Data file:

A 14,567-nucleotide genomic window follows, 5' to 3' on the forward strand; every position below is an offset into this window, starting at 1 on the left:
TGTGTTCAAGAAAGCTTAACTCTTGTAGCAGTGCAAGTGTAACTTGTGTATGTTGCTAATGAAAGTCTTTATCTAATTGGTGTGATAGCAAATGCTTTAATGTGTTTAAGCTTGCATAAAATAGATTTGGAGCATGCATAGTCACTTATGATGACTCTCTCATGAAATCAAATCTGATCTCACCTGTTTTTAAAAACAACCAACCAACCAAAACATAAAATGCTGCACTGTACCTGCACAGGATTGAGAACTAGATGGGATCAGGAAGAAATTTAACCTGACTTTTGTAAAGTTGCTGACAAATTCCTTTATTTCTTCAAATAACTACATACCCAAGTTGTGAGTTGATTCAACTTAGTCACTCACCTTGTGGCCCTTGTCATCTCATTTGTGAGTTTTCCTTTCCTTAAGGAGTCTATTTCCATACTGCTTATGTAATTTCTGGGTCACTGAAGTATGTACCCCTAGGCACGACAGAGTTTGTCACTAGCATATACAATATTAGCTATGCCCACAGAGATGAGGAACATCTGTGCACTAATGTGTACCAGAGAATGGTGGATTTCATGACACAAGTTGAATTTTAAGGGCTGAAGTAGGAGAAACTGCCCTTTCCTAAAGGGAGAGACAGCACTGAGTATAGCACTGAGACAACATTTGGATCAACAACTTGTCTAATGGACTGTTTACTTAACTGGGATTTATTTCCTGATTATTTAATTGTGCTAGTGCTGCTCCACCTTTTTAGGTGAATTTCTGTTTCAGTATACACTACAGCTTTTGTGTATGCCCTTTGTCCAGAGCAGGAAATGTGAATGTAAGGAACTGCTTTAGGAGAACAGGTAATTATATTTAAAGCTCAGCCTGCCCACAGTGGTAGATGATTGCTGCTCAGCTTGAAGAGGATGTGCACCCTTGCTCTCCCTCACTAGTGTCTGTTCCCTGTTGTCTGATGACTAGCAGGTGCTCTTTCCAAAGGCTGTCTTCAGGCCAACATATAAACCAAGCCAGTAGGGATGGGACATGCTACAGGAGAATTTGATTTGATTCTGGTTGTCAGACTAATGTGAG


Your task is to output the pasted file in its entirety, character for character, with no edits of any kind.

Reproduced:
A 14,567-nucleotide genomic window follows, 5' to 3' on the forward strand; every position below is an offset into this window, starting at 1 on the left:
TGTGTTCAAGAAAGCTTAACTCTTGTAGCAGTGCAAGTGTAACTTGTGTATGTTGCTAATGAAAGTCTTTATCTAATTGGTGTGATAGCAAATGCTTTAATGTGTTTAAGCTTGCATAAAATAGATTTGGAGCATGCATAGTCACTTATGATGACTCTCTCATGAAATCAAATCTGATCTCACCTGTTTTTAAAAACAACCAACCAACCAAAACATAAAATGCTGCACTGTACCTGCACAGGATTGAGAACTAGATGGGATCAGGAAGAAATTTAACCTGACTTTTGTAAAGTTGCTGACAAATTCCTTTATTTCTTCAAATAACTACATACCCAAGTTGTGAGTTGATTCAACTTAGTCACTCACCTTGTGGCCCTTGTCATCTCATTTGTGAGTTTTCCTTTCCTTAAGGAGTCTATTTCCATACTGCTTATGTAATTTCTGGGTCACTGAAGTATGTACCCCTAGGCACGACAGAGTTTGTCACTAGCATATACAATATTAGCTATGCCCACAGAGATGAGGAACATCTGTGCACTAATGTGTACCAGAGAATGGTGGATTTCATGACACAAGTTGAATTTTAAGGGCTGAAGTAGGAGAAACTGCCCTTTCCTAAAGGGAGAGACAGCACTGAGTATAGCACTGAGACAACATTTGGATCAACAACTTGTCTAATGGACTGTTTACTTAACTGGGATTTATTTCCTGATTATTTAATTGTGCTAGTGCTGCTCCACCTTTTTAGGTGAATTTCTGTTTCAGTATACACTACAGCTTTTGTGTATGCCCTTTGTCCAGAGCAGGAAATGTGAATGTAAGGAACTGCTTTAGGAGAACAGGTAATTATATTTAAAGCTCAGCCTGCCCACAGTGGTAGATGATTGCTGCTCAGCTTGAAGAGGATGTGCACCCTTGCTCTCCCTCACTAGTGTCTGTTCCCTGTTGTCTGATGACTAGCAGGTGCTCTTTCCAAAGGCTGTCTTCAGGCCAACATATAAACCAAGCCAGTAGGGATGGGACATGCTACAGGAGAATTTGATTTGATTCTGGTTGTCAGACTAATGTGAG